crinoid


Also found in: Thesaurus, Medical, Encyclopedia, Wikipedia.
Related to crinoid: class Crinoidea, Sea lilies

cri·noid

 (krī′noid′)
n.
Any of various echinoderms of the class Crinoidea, including the sea lilies and feather stars, that are characterized by a cup-shaped body, feathery radiating arms, and either a stalk or a clawlike structure with which they are able to attach to a surface.

[From New Latin Crinoīdea, class name : Greek krinon, lily + Greek -oeidēs, -oid.]

cri′noid′ adj.

crinoid

(ˈkraɪnɔɪd; ˈkrɪn-)
n
(Animals) any primitive echinoderm of the class Crinoidea, having delicate feathery arms radiating from a central disc. The group includes the free-swimming feather stars, the sessile sea lilies, and many stemmed fossil forms
adj
1. (Animals) of, relating to, or belonging to the Crinoidea
2. shaped like a lily
[C19: from Greek krinoeidēs lily-like]
criˈnoidal adj

cri•noid

(ˈkraɪ nɔɪd, ˈkrɪn ɔɪd)

n.
1. any echinoderm of the class Crinoidea, having a cup-shaped body with branched radiating arms, comprising the sea lilies and feather stars.
adj.
2. lilylike.
[1825–35; < Greek krinoeidḗs=krín(on) lily + -oeidēs -oid]
cri•noi′dal, adj.

cri·noid

(krī′noid′)
Any of various invertebrate sea animals having a cup-shaped body, feathery arms, and a stalk by which they attach themselves to a surface. Sea lilies and feather stars are types of crinoids.
ThesaurusAntonymsRelated WordsSynonymsLegend:
Noun1.crinoid - primitive echinoderms having five or more feathery arms radiating from a central diskcrinoid - primitive echinoderms having five or more feathery arms radiating from a central disk
echinoderm - marine invertebrates with tube feet and five-part radially symmetrical bodies
sea lily - crinoid with delicate radiating arms and a stalked body attached to a hard surface
comatulid, feather star - free-swimming stalkless crinoid with ten feathery arms; found on muddy sea bottoms
Adj.1.crinoid - of or relating to or belonging to the class Crinoidea
References in periodicals archive ?
Nervous system development of two crinoid species, the sea lily Metacrinus rotundus and the feather star Oxycomanlhus japonicus.
Isolated crinoid ossicles, reflecting complete post-mortem disarticulation of individuals during extended residence within the taphonomically active zone (Lewis 1980), represent one of the most abundant bioclasts in the Paleozoic rock record (Lowenstam 1957; Ausich 1997).
In either case, fossilized bivalves, crinoid fragments, gastropods, shark teeth, sea urchin spines, fish bones, coral, fossilized traces (tracks, burrows, etc.) and other marine fossils may be identified.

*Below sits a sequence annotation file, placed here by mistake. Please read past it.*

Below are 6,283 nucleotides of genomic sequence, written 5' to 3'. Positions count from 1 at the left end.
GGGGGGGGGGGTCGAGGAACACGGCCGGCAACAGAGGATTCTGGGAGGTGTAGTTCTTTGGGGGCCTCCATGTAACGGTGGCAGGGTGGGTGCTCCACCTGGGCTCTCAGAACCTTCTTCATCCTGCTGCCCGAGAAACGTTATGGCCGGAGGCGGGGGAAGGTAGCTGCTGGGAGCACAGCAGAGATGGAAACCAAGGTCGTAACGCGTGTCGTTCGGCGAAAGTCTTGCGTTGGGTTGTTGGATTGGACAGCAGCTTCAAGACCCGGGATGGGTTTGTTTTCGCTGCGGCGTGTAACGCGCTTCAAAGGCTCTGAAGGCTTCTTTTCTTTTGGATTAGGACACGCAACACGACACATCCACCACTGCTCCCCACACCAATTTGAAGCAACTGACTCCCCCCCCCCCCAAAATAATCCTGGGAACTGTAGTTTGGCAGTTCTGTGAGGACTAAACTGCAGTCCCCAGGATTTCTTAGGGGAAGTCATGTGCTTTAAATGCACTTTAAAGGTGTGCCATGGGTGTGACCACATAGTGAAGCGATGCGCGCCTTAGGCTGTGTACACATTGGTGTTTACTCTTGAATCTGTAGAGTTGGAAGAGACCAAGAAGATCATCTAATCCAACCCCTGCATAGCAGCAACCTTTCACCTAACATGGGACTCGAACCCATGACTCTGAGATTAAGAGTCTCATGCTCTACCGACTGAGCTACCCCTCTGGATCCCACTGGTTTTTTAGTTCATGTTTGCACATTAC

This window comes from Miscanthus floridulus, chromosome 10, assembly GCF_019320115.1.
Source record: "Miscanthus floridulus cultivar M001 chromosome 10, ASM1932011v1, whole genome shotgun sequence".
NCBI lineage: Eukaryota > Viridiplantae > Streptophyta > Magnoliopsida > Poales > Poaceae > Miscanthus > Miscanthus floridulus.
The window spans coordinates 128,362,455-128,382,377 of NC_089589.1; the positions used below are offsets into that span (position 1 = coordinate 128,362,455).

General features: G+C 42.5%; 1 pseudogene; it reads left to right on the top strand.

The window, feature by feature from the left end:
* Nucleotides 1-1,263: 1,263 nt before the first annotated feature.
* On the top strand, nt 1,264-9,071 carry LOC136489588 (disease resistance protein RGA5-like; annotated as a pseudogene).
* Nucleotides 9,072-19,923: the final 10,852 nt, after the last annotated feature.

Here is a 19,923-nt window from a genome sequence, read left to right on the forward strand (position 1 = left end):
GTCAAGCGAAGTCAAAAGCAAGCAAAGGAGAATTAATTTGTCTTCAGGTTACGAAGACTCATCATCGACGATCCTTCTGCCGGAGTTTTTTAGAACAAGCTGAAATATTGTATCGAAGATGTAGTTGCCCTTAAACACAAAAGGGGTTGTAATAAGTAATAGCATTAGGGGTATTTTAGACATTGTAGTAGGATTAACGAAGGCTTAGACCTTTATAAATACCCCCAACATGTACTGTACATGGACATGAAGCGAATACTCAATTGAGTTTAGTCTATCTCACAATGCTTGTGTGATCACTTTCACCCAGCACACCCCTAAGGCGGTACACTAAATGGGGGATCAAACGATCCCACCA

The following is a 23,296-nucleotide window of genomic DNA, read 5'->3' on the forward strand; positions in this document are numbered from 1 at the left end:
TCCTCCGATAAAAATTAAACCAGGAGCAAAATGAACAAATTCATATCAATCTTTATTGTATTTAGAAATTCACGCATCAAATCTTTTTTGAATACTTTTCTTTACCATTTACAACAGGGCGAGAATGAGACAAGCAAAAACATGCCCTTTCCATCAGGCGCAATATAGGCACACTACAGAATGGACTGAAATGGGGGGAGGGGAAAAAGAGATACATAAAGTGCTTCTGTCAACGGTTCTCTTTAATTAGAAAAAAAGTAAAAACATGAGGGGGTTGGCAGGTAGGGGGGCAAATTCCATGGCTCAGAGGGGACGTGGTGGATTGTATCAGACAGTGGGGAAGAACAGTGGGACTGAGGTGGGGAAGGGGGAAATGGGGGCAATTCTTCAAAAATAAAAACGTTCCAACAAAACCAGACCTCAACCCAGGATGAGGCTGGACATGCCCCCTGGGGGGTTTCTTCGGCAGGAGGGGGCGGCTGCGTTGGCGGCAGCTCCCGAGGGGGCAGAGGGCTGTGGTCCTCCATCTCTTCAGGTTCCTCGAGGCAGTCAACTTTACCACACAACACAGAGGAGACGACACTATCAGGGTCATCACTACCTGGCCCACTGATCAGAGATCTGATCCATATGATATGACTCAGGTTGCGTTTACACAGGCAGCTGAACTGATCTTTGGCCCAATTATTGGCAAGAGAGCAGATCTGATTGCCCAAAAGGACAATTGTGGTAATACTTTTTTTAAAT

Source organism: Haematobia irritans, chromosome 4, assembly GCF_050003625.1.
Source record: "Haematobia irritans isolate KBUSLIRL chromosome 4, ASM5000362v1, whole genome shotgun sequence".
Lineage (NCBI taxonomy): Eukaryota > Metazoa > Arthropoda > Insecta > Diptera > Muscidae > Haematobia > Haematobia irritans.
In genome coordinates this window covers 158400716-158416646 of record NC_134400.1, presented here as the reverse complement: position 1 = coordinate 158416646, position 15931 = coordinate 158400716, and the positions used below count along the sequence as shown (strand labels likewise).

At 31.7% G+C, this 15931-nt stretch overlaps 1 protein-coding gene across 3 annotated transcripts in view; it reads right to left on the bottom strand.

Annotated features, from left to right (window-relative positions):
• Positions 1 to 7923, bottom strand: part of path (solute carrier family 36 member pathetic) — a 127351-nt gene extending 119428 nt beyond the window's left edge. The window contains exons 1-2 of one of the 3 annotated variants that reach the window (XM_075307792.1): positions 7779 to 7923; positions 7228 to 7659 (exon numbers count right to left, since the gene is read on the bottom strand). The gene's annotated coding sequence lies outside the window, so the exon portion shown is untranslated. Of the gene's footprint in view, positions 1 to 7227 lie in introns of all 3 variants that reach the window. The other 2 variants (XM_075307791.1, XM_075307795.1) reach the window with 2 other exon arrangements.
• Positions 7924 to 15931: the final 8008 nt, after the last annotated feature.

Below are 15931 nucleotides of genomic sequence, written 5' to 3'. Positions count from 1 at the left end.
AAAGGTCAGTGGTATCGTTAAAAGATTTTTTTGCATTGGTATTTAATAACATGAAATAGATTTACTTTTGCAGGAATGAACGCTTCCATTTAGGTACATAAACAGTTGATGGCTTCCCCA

and Sebek, O.: 1997, Chemical composition of the crinoid skeletal remains (Echinodermata) in weathered limestones of the Bohemian Lower Devonian (Barrandian area).
War Eagle Cavern--Features an underground stream, an abundance of crinoid fossils, unusual dome pits, onyx and much more.
If their crinoid ancestors spent their entire adult lives similarly anchored to one spot, they could not have spread worldwide without help.
I personally like going across the road to Crinoid Hill to hunt for marine fossils.
Although most crinoid fossils are from "spindly, plant-like animals anchored to sea floor rocks," the 1 to 4 millimeter star-shaped parts of these crinoids that the scientists dug up were used to grab and hold onto objects but were not found attached to anything.
These differences included (1) two species, sand star and black crinoid, whose densities differed between energized and unenergized cables, (2) three species, thin sea pen, red octopus, and white sea urchin, which differed between cable sides, (3) seven species, white-plumed anemone, spot prawn, thin sea pen, California sea cucumber, red octopus, Urticina spp., and black crinoid, which exhibited bottom depth differences, and (4) two species, thin sea pen and sand star, whose densities varied among years.
Inspect them closely and you may make out the curve of a gastropod, the cone-shaped shell of a cephalopod, or a disc or rod-like structure that was once a piece of a crinoid stem.
Crinoids tended to grow on the edges of the reefs, so reef limestone is usually surrounded by limestone containing many crinoid fossils.